From the Panama Papers to the Paradise Papers, massive document leaks in recent years have exposed trillions of dollars hidden in small offshore jurisdictions. Attracting foreign capital with low tax rates and environments of secrecy, a growing number of offshore jurisdictions have emerged as major financial havens hosting thousands of hedge funds, trusts, banks, and insurance companies. While the prevailing account has examined offshore financial havens as "tax havens" that facilitate the evasion or avoidance of domestic tax, this Article uncovers how offshore jurisdictions enable business entities to opt out of otherwise mandatory domestic regulatory laws. Specifically, recent U.S. Supreme Court cases restricting the geographic scope of federal statutes create a space for commercial actors to circumvent regulation by incorporating in offshore jurisdictions. Under this jurisprudence, financial transactions completed through offshore commercial entities are often, albeit not categorically, seen as "extraterritorial" transactions beyond the reach of federal statutes. This makes it increasingly difficult for private litigants to bring statutory claims designed to protect the workings of the market, even in cases that are predominantly connected to the United States. After documenting how offshore jurisdictions enable commercial entities to opt out of federal regulatory statutes, this Article critiques the Supreme Court's recent extraterritoriality jurisprudence that risks breeding a cottage industry of private regulatory evasion.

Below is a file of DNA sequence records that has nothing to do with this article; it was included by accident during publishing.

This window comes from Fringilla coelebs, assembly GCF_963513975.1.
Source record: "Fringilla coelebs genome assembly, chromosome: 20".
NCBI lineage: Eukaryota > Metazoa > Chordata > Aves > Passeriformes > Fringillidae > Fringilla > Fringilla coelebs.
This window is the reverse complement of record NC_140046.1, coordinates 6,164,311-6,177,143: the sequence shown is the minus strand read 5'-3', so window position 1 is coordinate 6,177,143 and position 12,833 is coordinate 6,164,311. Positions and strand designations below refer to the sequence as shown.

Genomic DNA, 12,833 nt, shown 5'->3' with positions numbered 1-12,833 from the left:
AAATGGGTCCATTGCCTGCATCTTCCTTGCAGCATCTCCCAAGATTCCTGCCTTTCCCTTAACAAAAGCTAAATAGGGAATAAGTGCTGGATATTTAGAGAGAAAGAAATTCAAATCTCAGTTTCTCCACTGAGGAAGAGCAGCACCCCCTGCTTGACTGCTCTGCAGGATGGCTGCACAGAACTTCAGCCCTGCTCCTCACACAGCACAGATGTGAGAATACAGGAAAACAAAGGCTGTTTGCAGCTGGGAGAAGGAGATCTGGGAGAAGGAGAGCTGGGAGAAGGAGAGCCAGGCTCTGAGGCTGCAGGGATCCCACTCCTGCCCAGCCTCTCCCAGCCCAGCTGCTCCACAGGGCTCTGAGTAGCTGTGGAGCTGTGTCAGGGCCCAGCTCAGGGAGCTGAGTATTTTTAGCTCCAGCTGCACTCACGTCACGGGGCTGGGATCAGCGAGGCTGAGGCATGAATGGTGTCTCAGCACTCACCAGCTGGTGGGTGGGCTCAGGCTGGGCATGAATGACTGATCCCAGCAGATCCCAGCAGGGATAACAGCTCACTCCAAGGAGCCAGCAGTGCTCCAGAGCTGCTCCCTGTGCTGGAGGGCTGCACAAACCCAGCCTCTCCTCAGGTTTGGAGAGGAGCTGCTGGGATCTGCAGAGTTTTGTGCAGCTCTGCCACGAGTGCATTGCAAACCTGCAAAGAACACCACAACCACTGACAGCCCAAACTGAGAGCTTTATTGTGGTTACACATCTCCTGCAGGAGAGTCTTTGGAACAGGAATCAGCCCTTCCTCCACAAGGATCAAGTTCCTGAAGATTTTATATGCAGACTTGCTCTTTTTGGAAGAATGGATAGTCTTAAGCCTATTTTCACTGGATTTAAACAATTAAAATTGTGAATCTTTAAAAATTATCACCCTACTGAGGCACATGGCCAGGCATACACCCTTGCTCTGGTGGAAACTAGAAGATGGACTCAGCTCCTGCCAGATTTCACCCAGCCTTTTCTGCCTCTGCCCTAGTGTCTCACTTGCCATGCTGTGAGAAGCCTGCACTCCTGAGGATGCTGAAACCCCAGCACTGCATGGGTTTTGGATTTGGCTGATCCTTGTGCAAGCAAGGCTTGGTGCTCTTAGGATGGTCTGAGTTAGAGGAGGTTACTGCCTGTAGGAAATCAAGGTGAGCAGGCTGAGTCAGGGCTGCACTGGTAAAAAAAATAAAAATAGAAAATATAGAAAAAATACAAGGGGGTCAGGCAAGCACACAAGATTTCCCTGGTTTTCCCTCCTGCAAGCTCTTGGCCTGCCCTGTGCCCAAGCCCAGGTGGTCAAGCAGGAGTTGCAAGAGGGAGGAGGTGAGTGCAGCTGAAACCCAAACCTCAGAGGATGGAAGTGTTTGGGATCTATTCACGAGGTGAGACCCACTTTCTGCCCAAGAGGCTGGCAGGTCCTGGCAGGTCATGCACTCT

William J. Moon,
Regulating Offshore Finance,
72 Vanderbilt Law Review
Available at: https://scholarship.law.vanderbilt.edu/vlr/vol72/iss1/1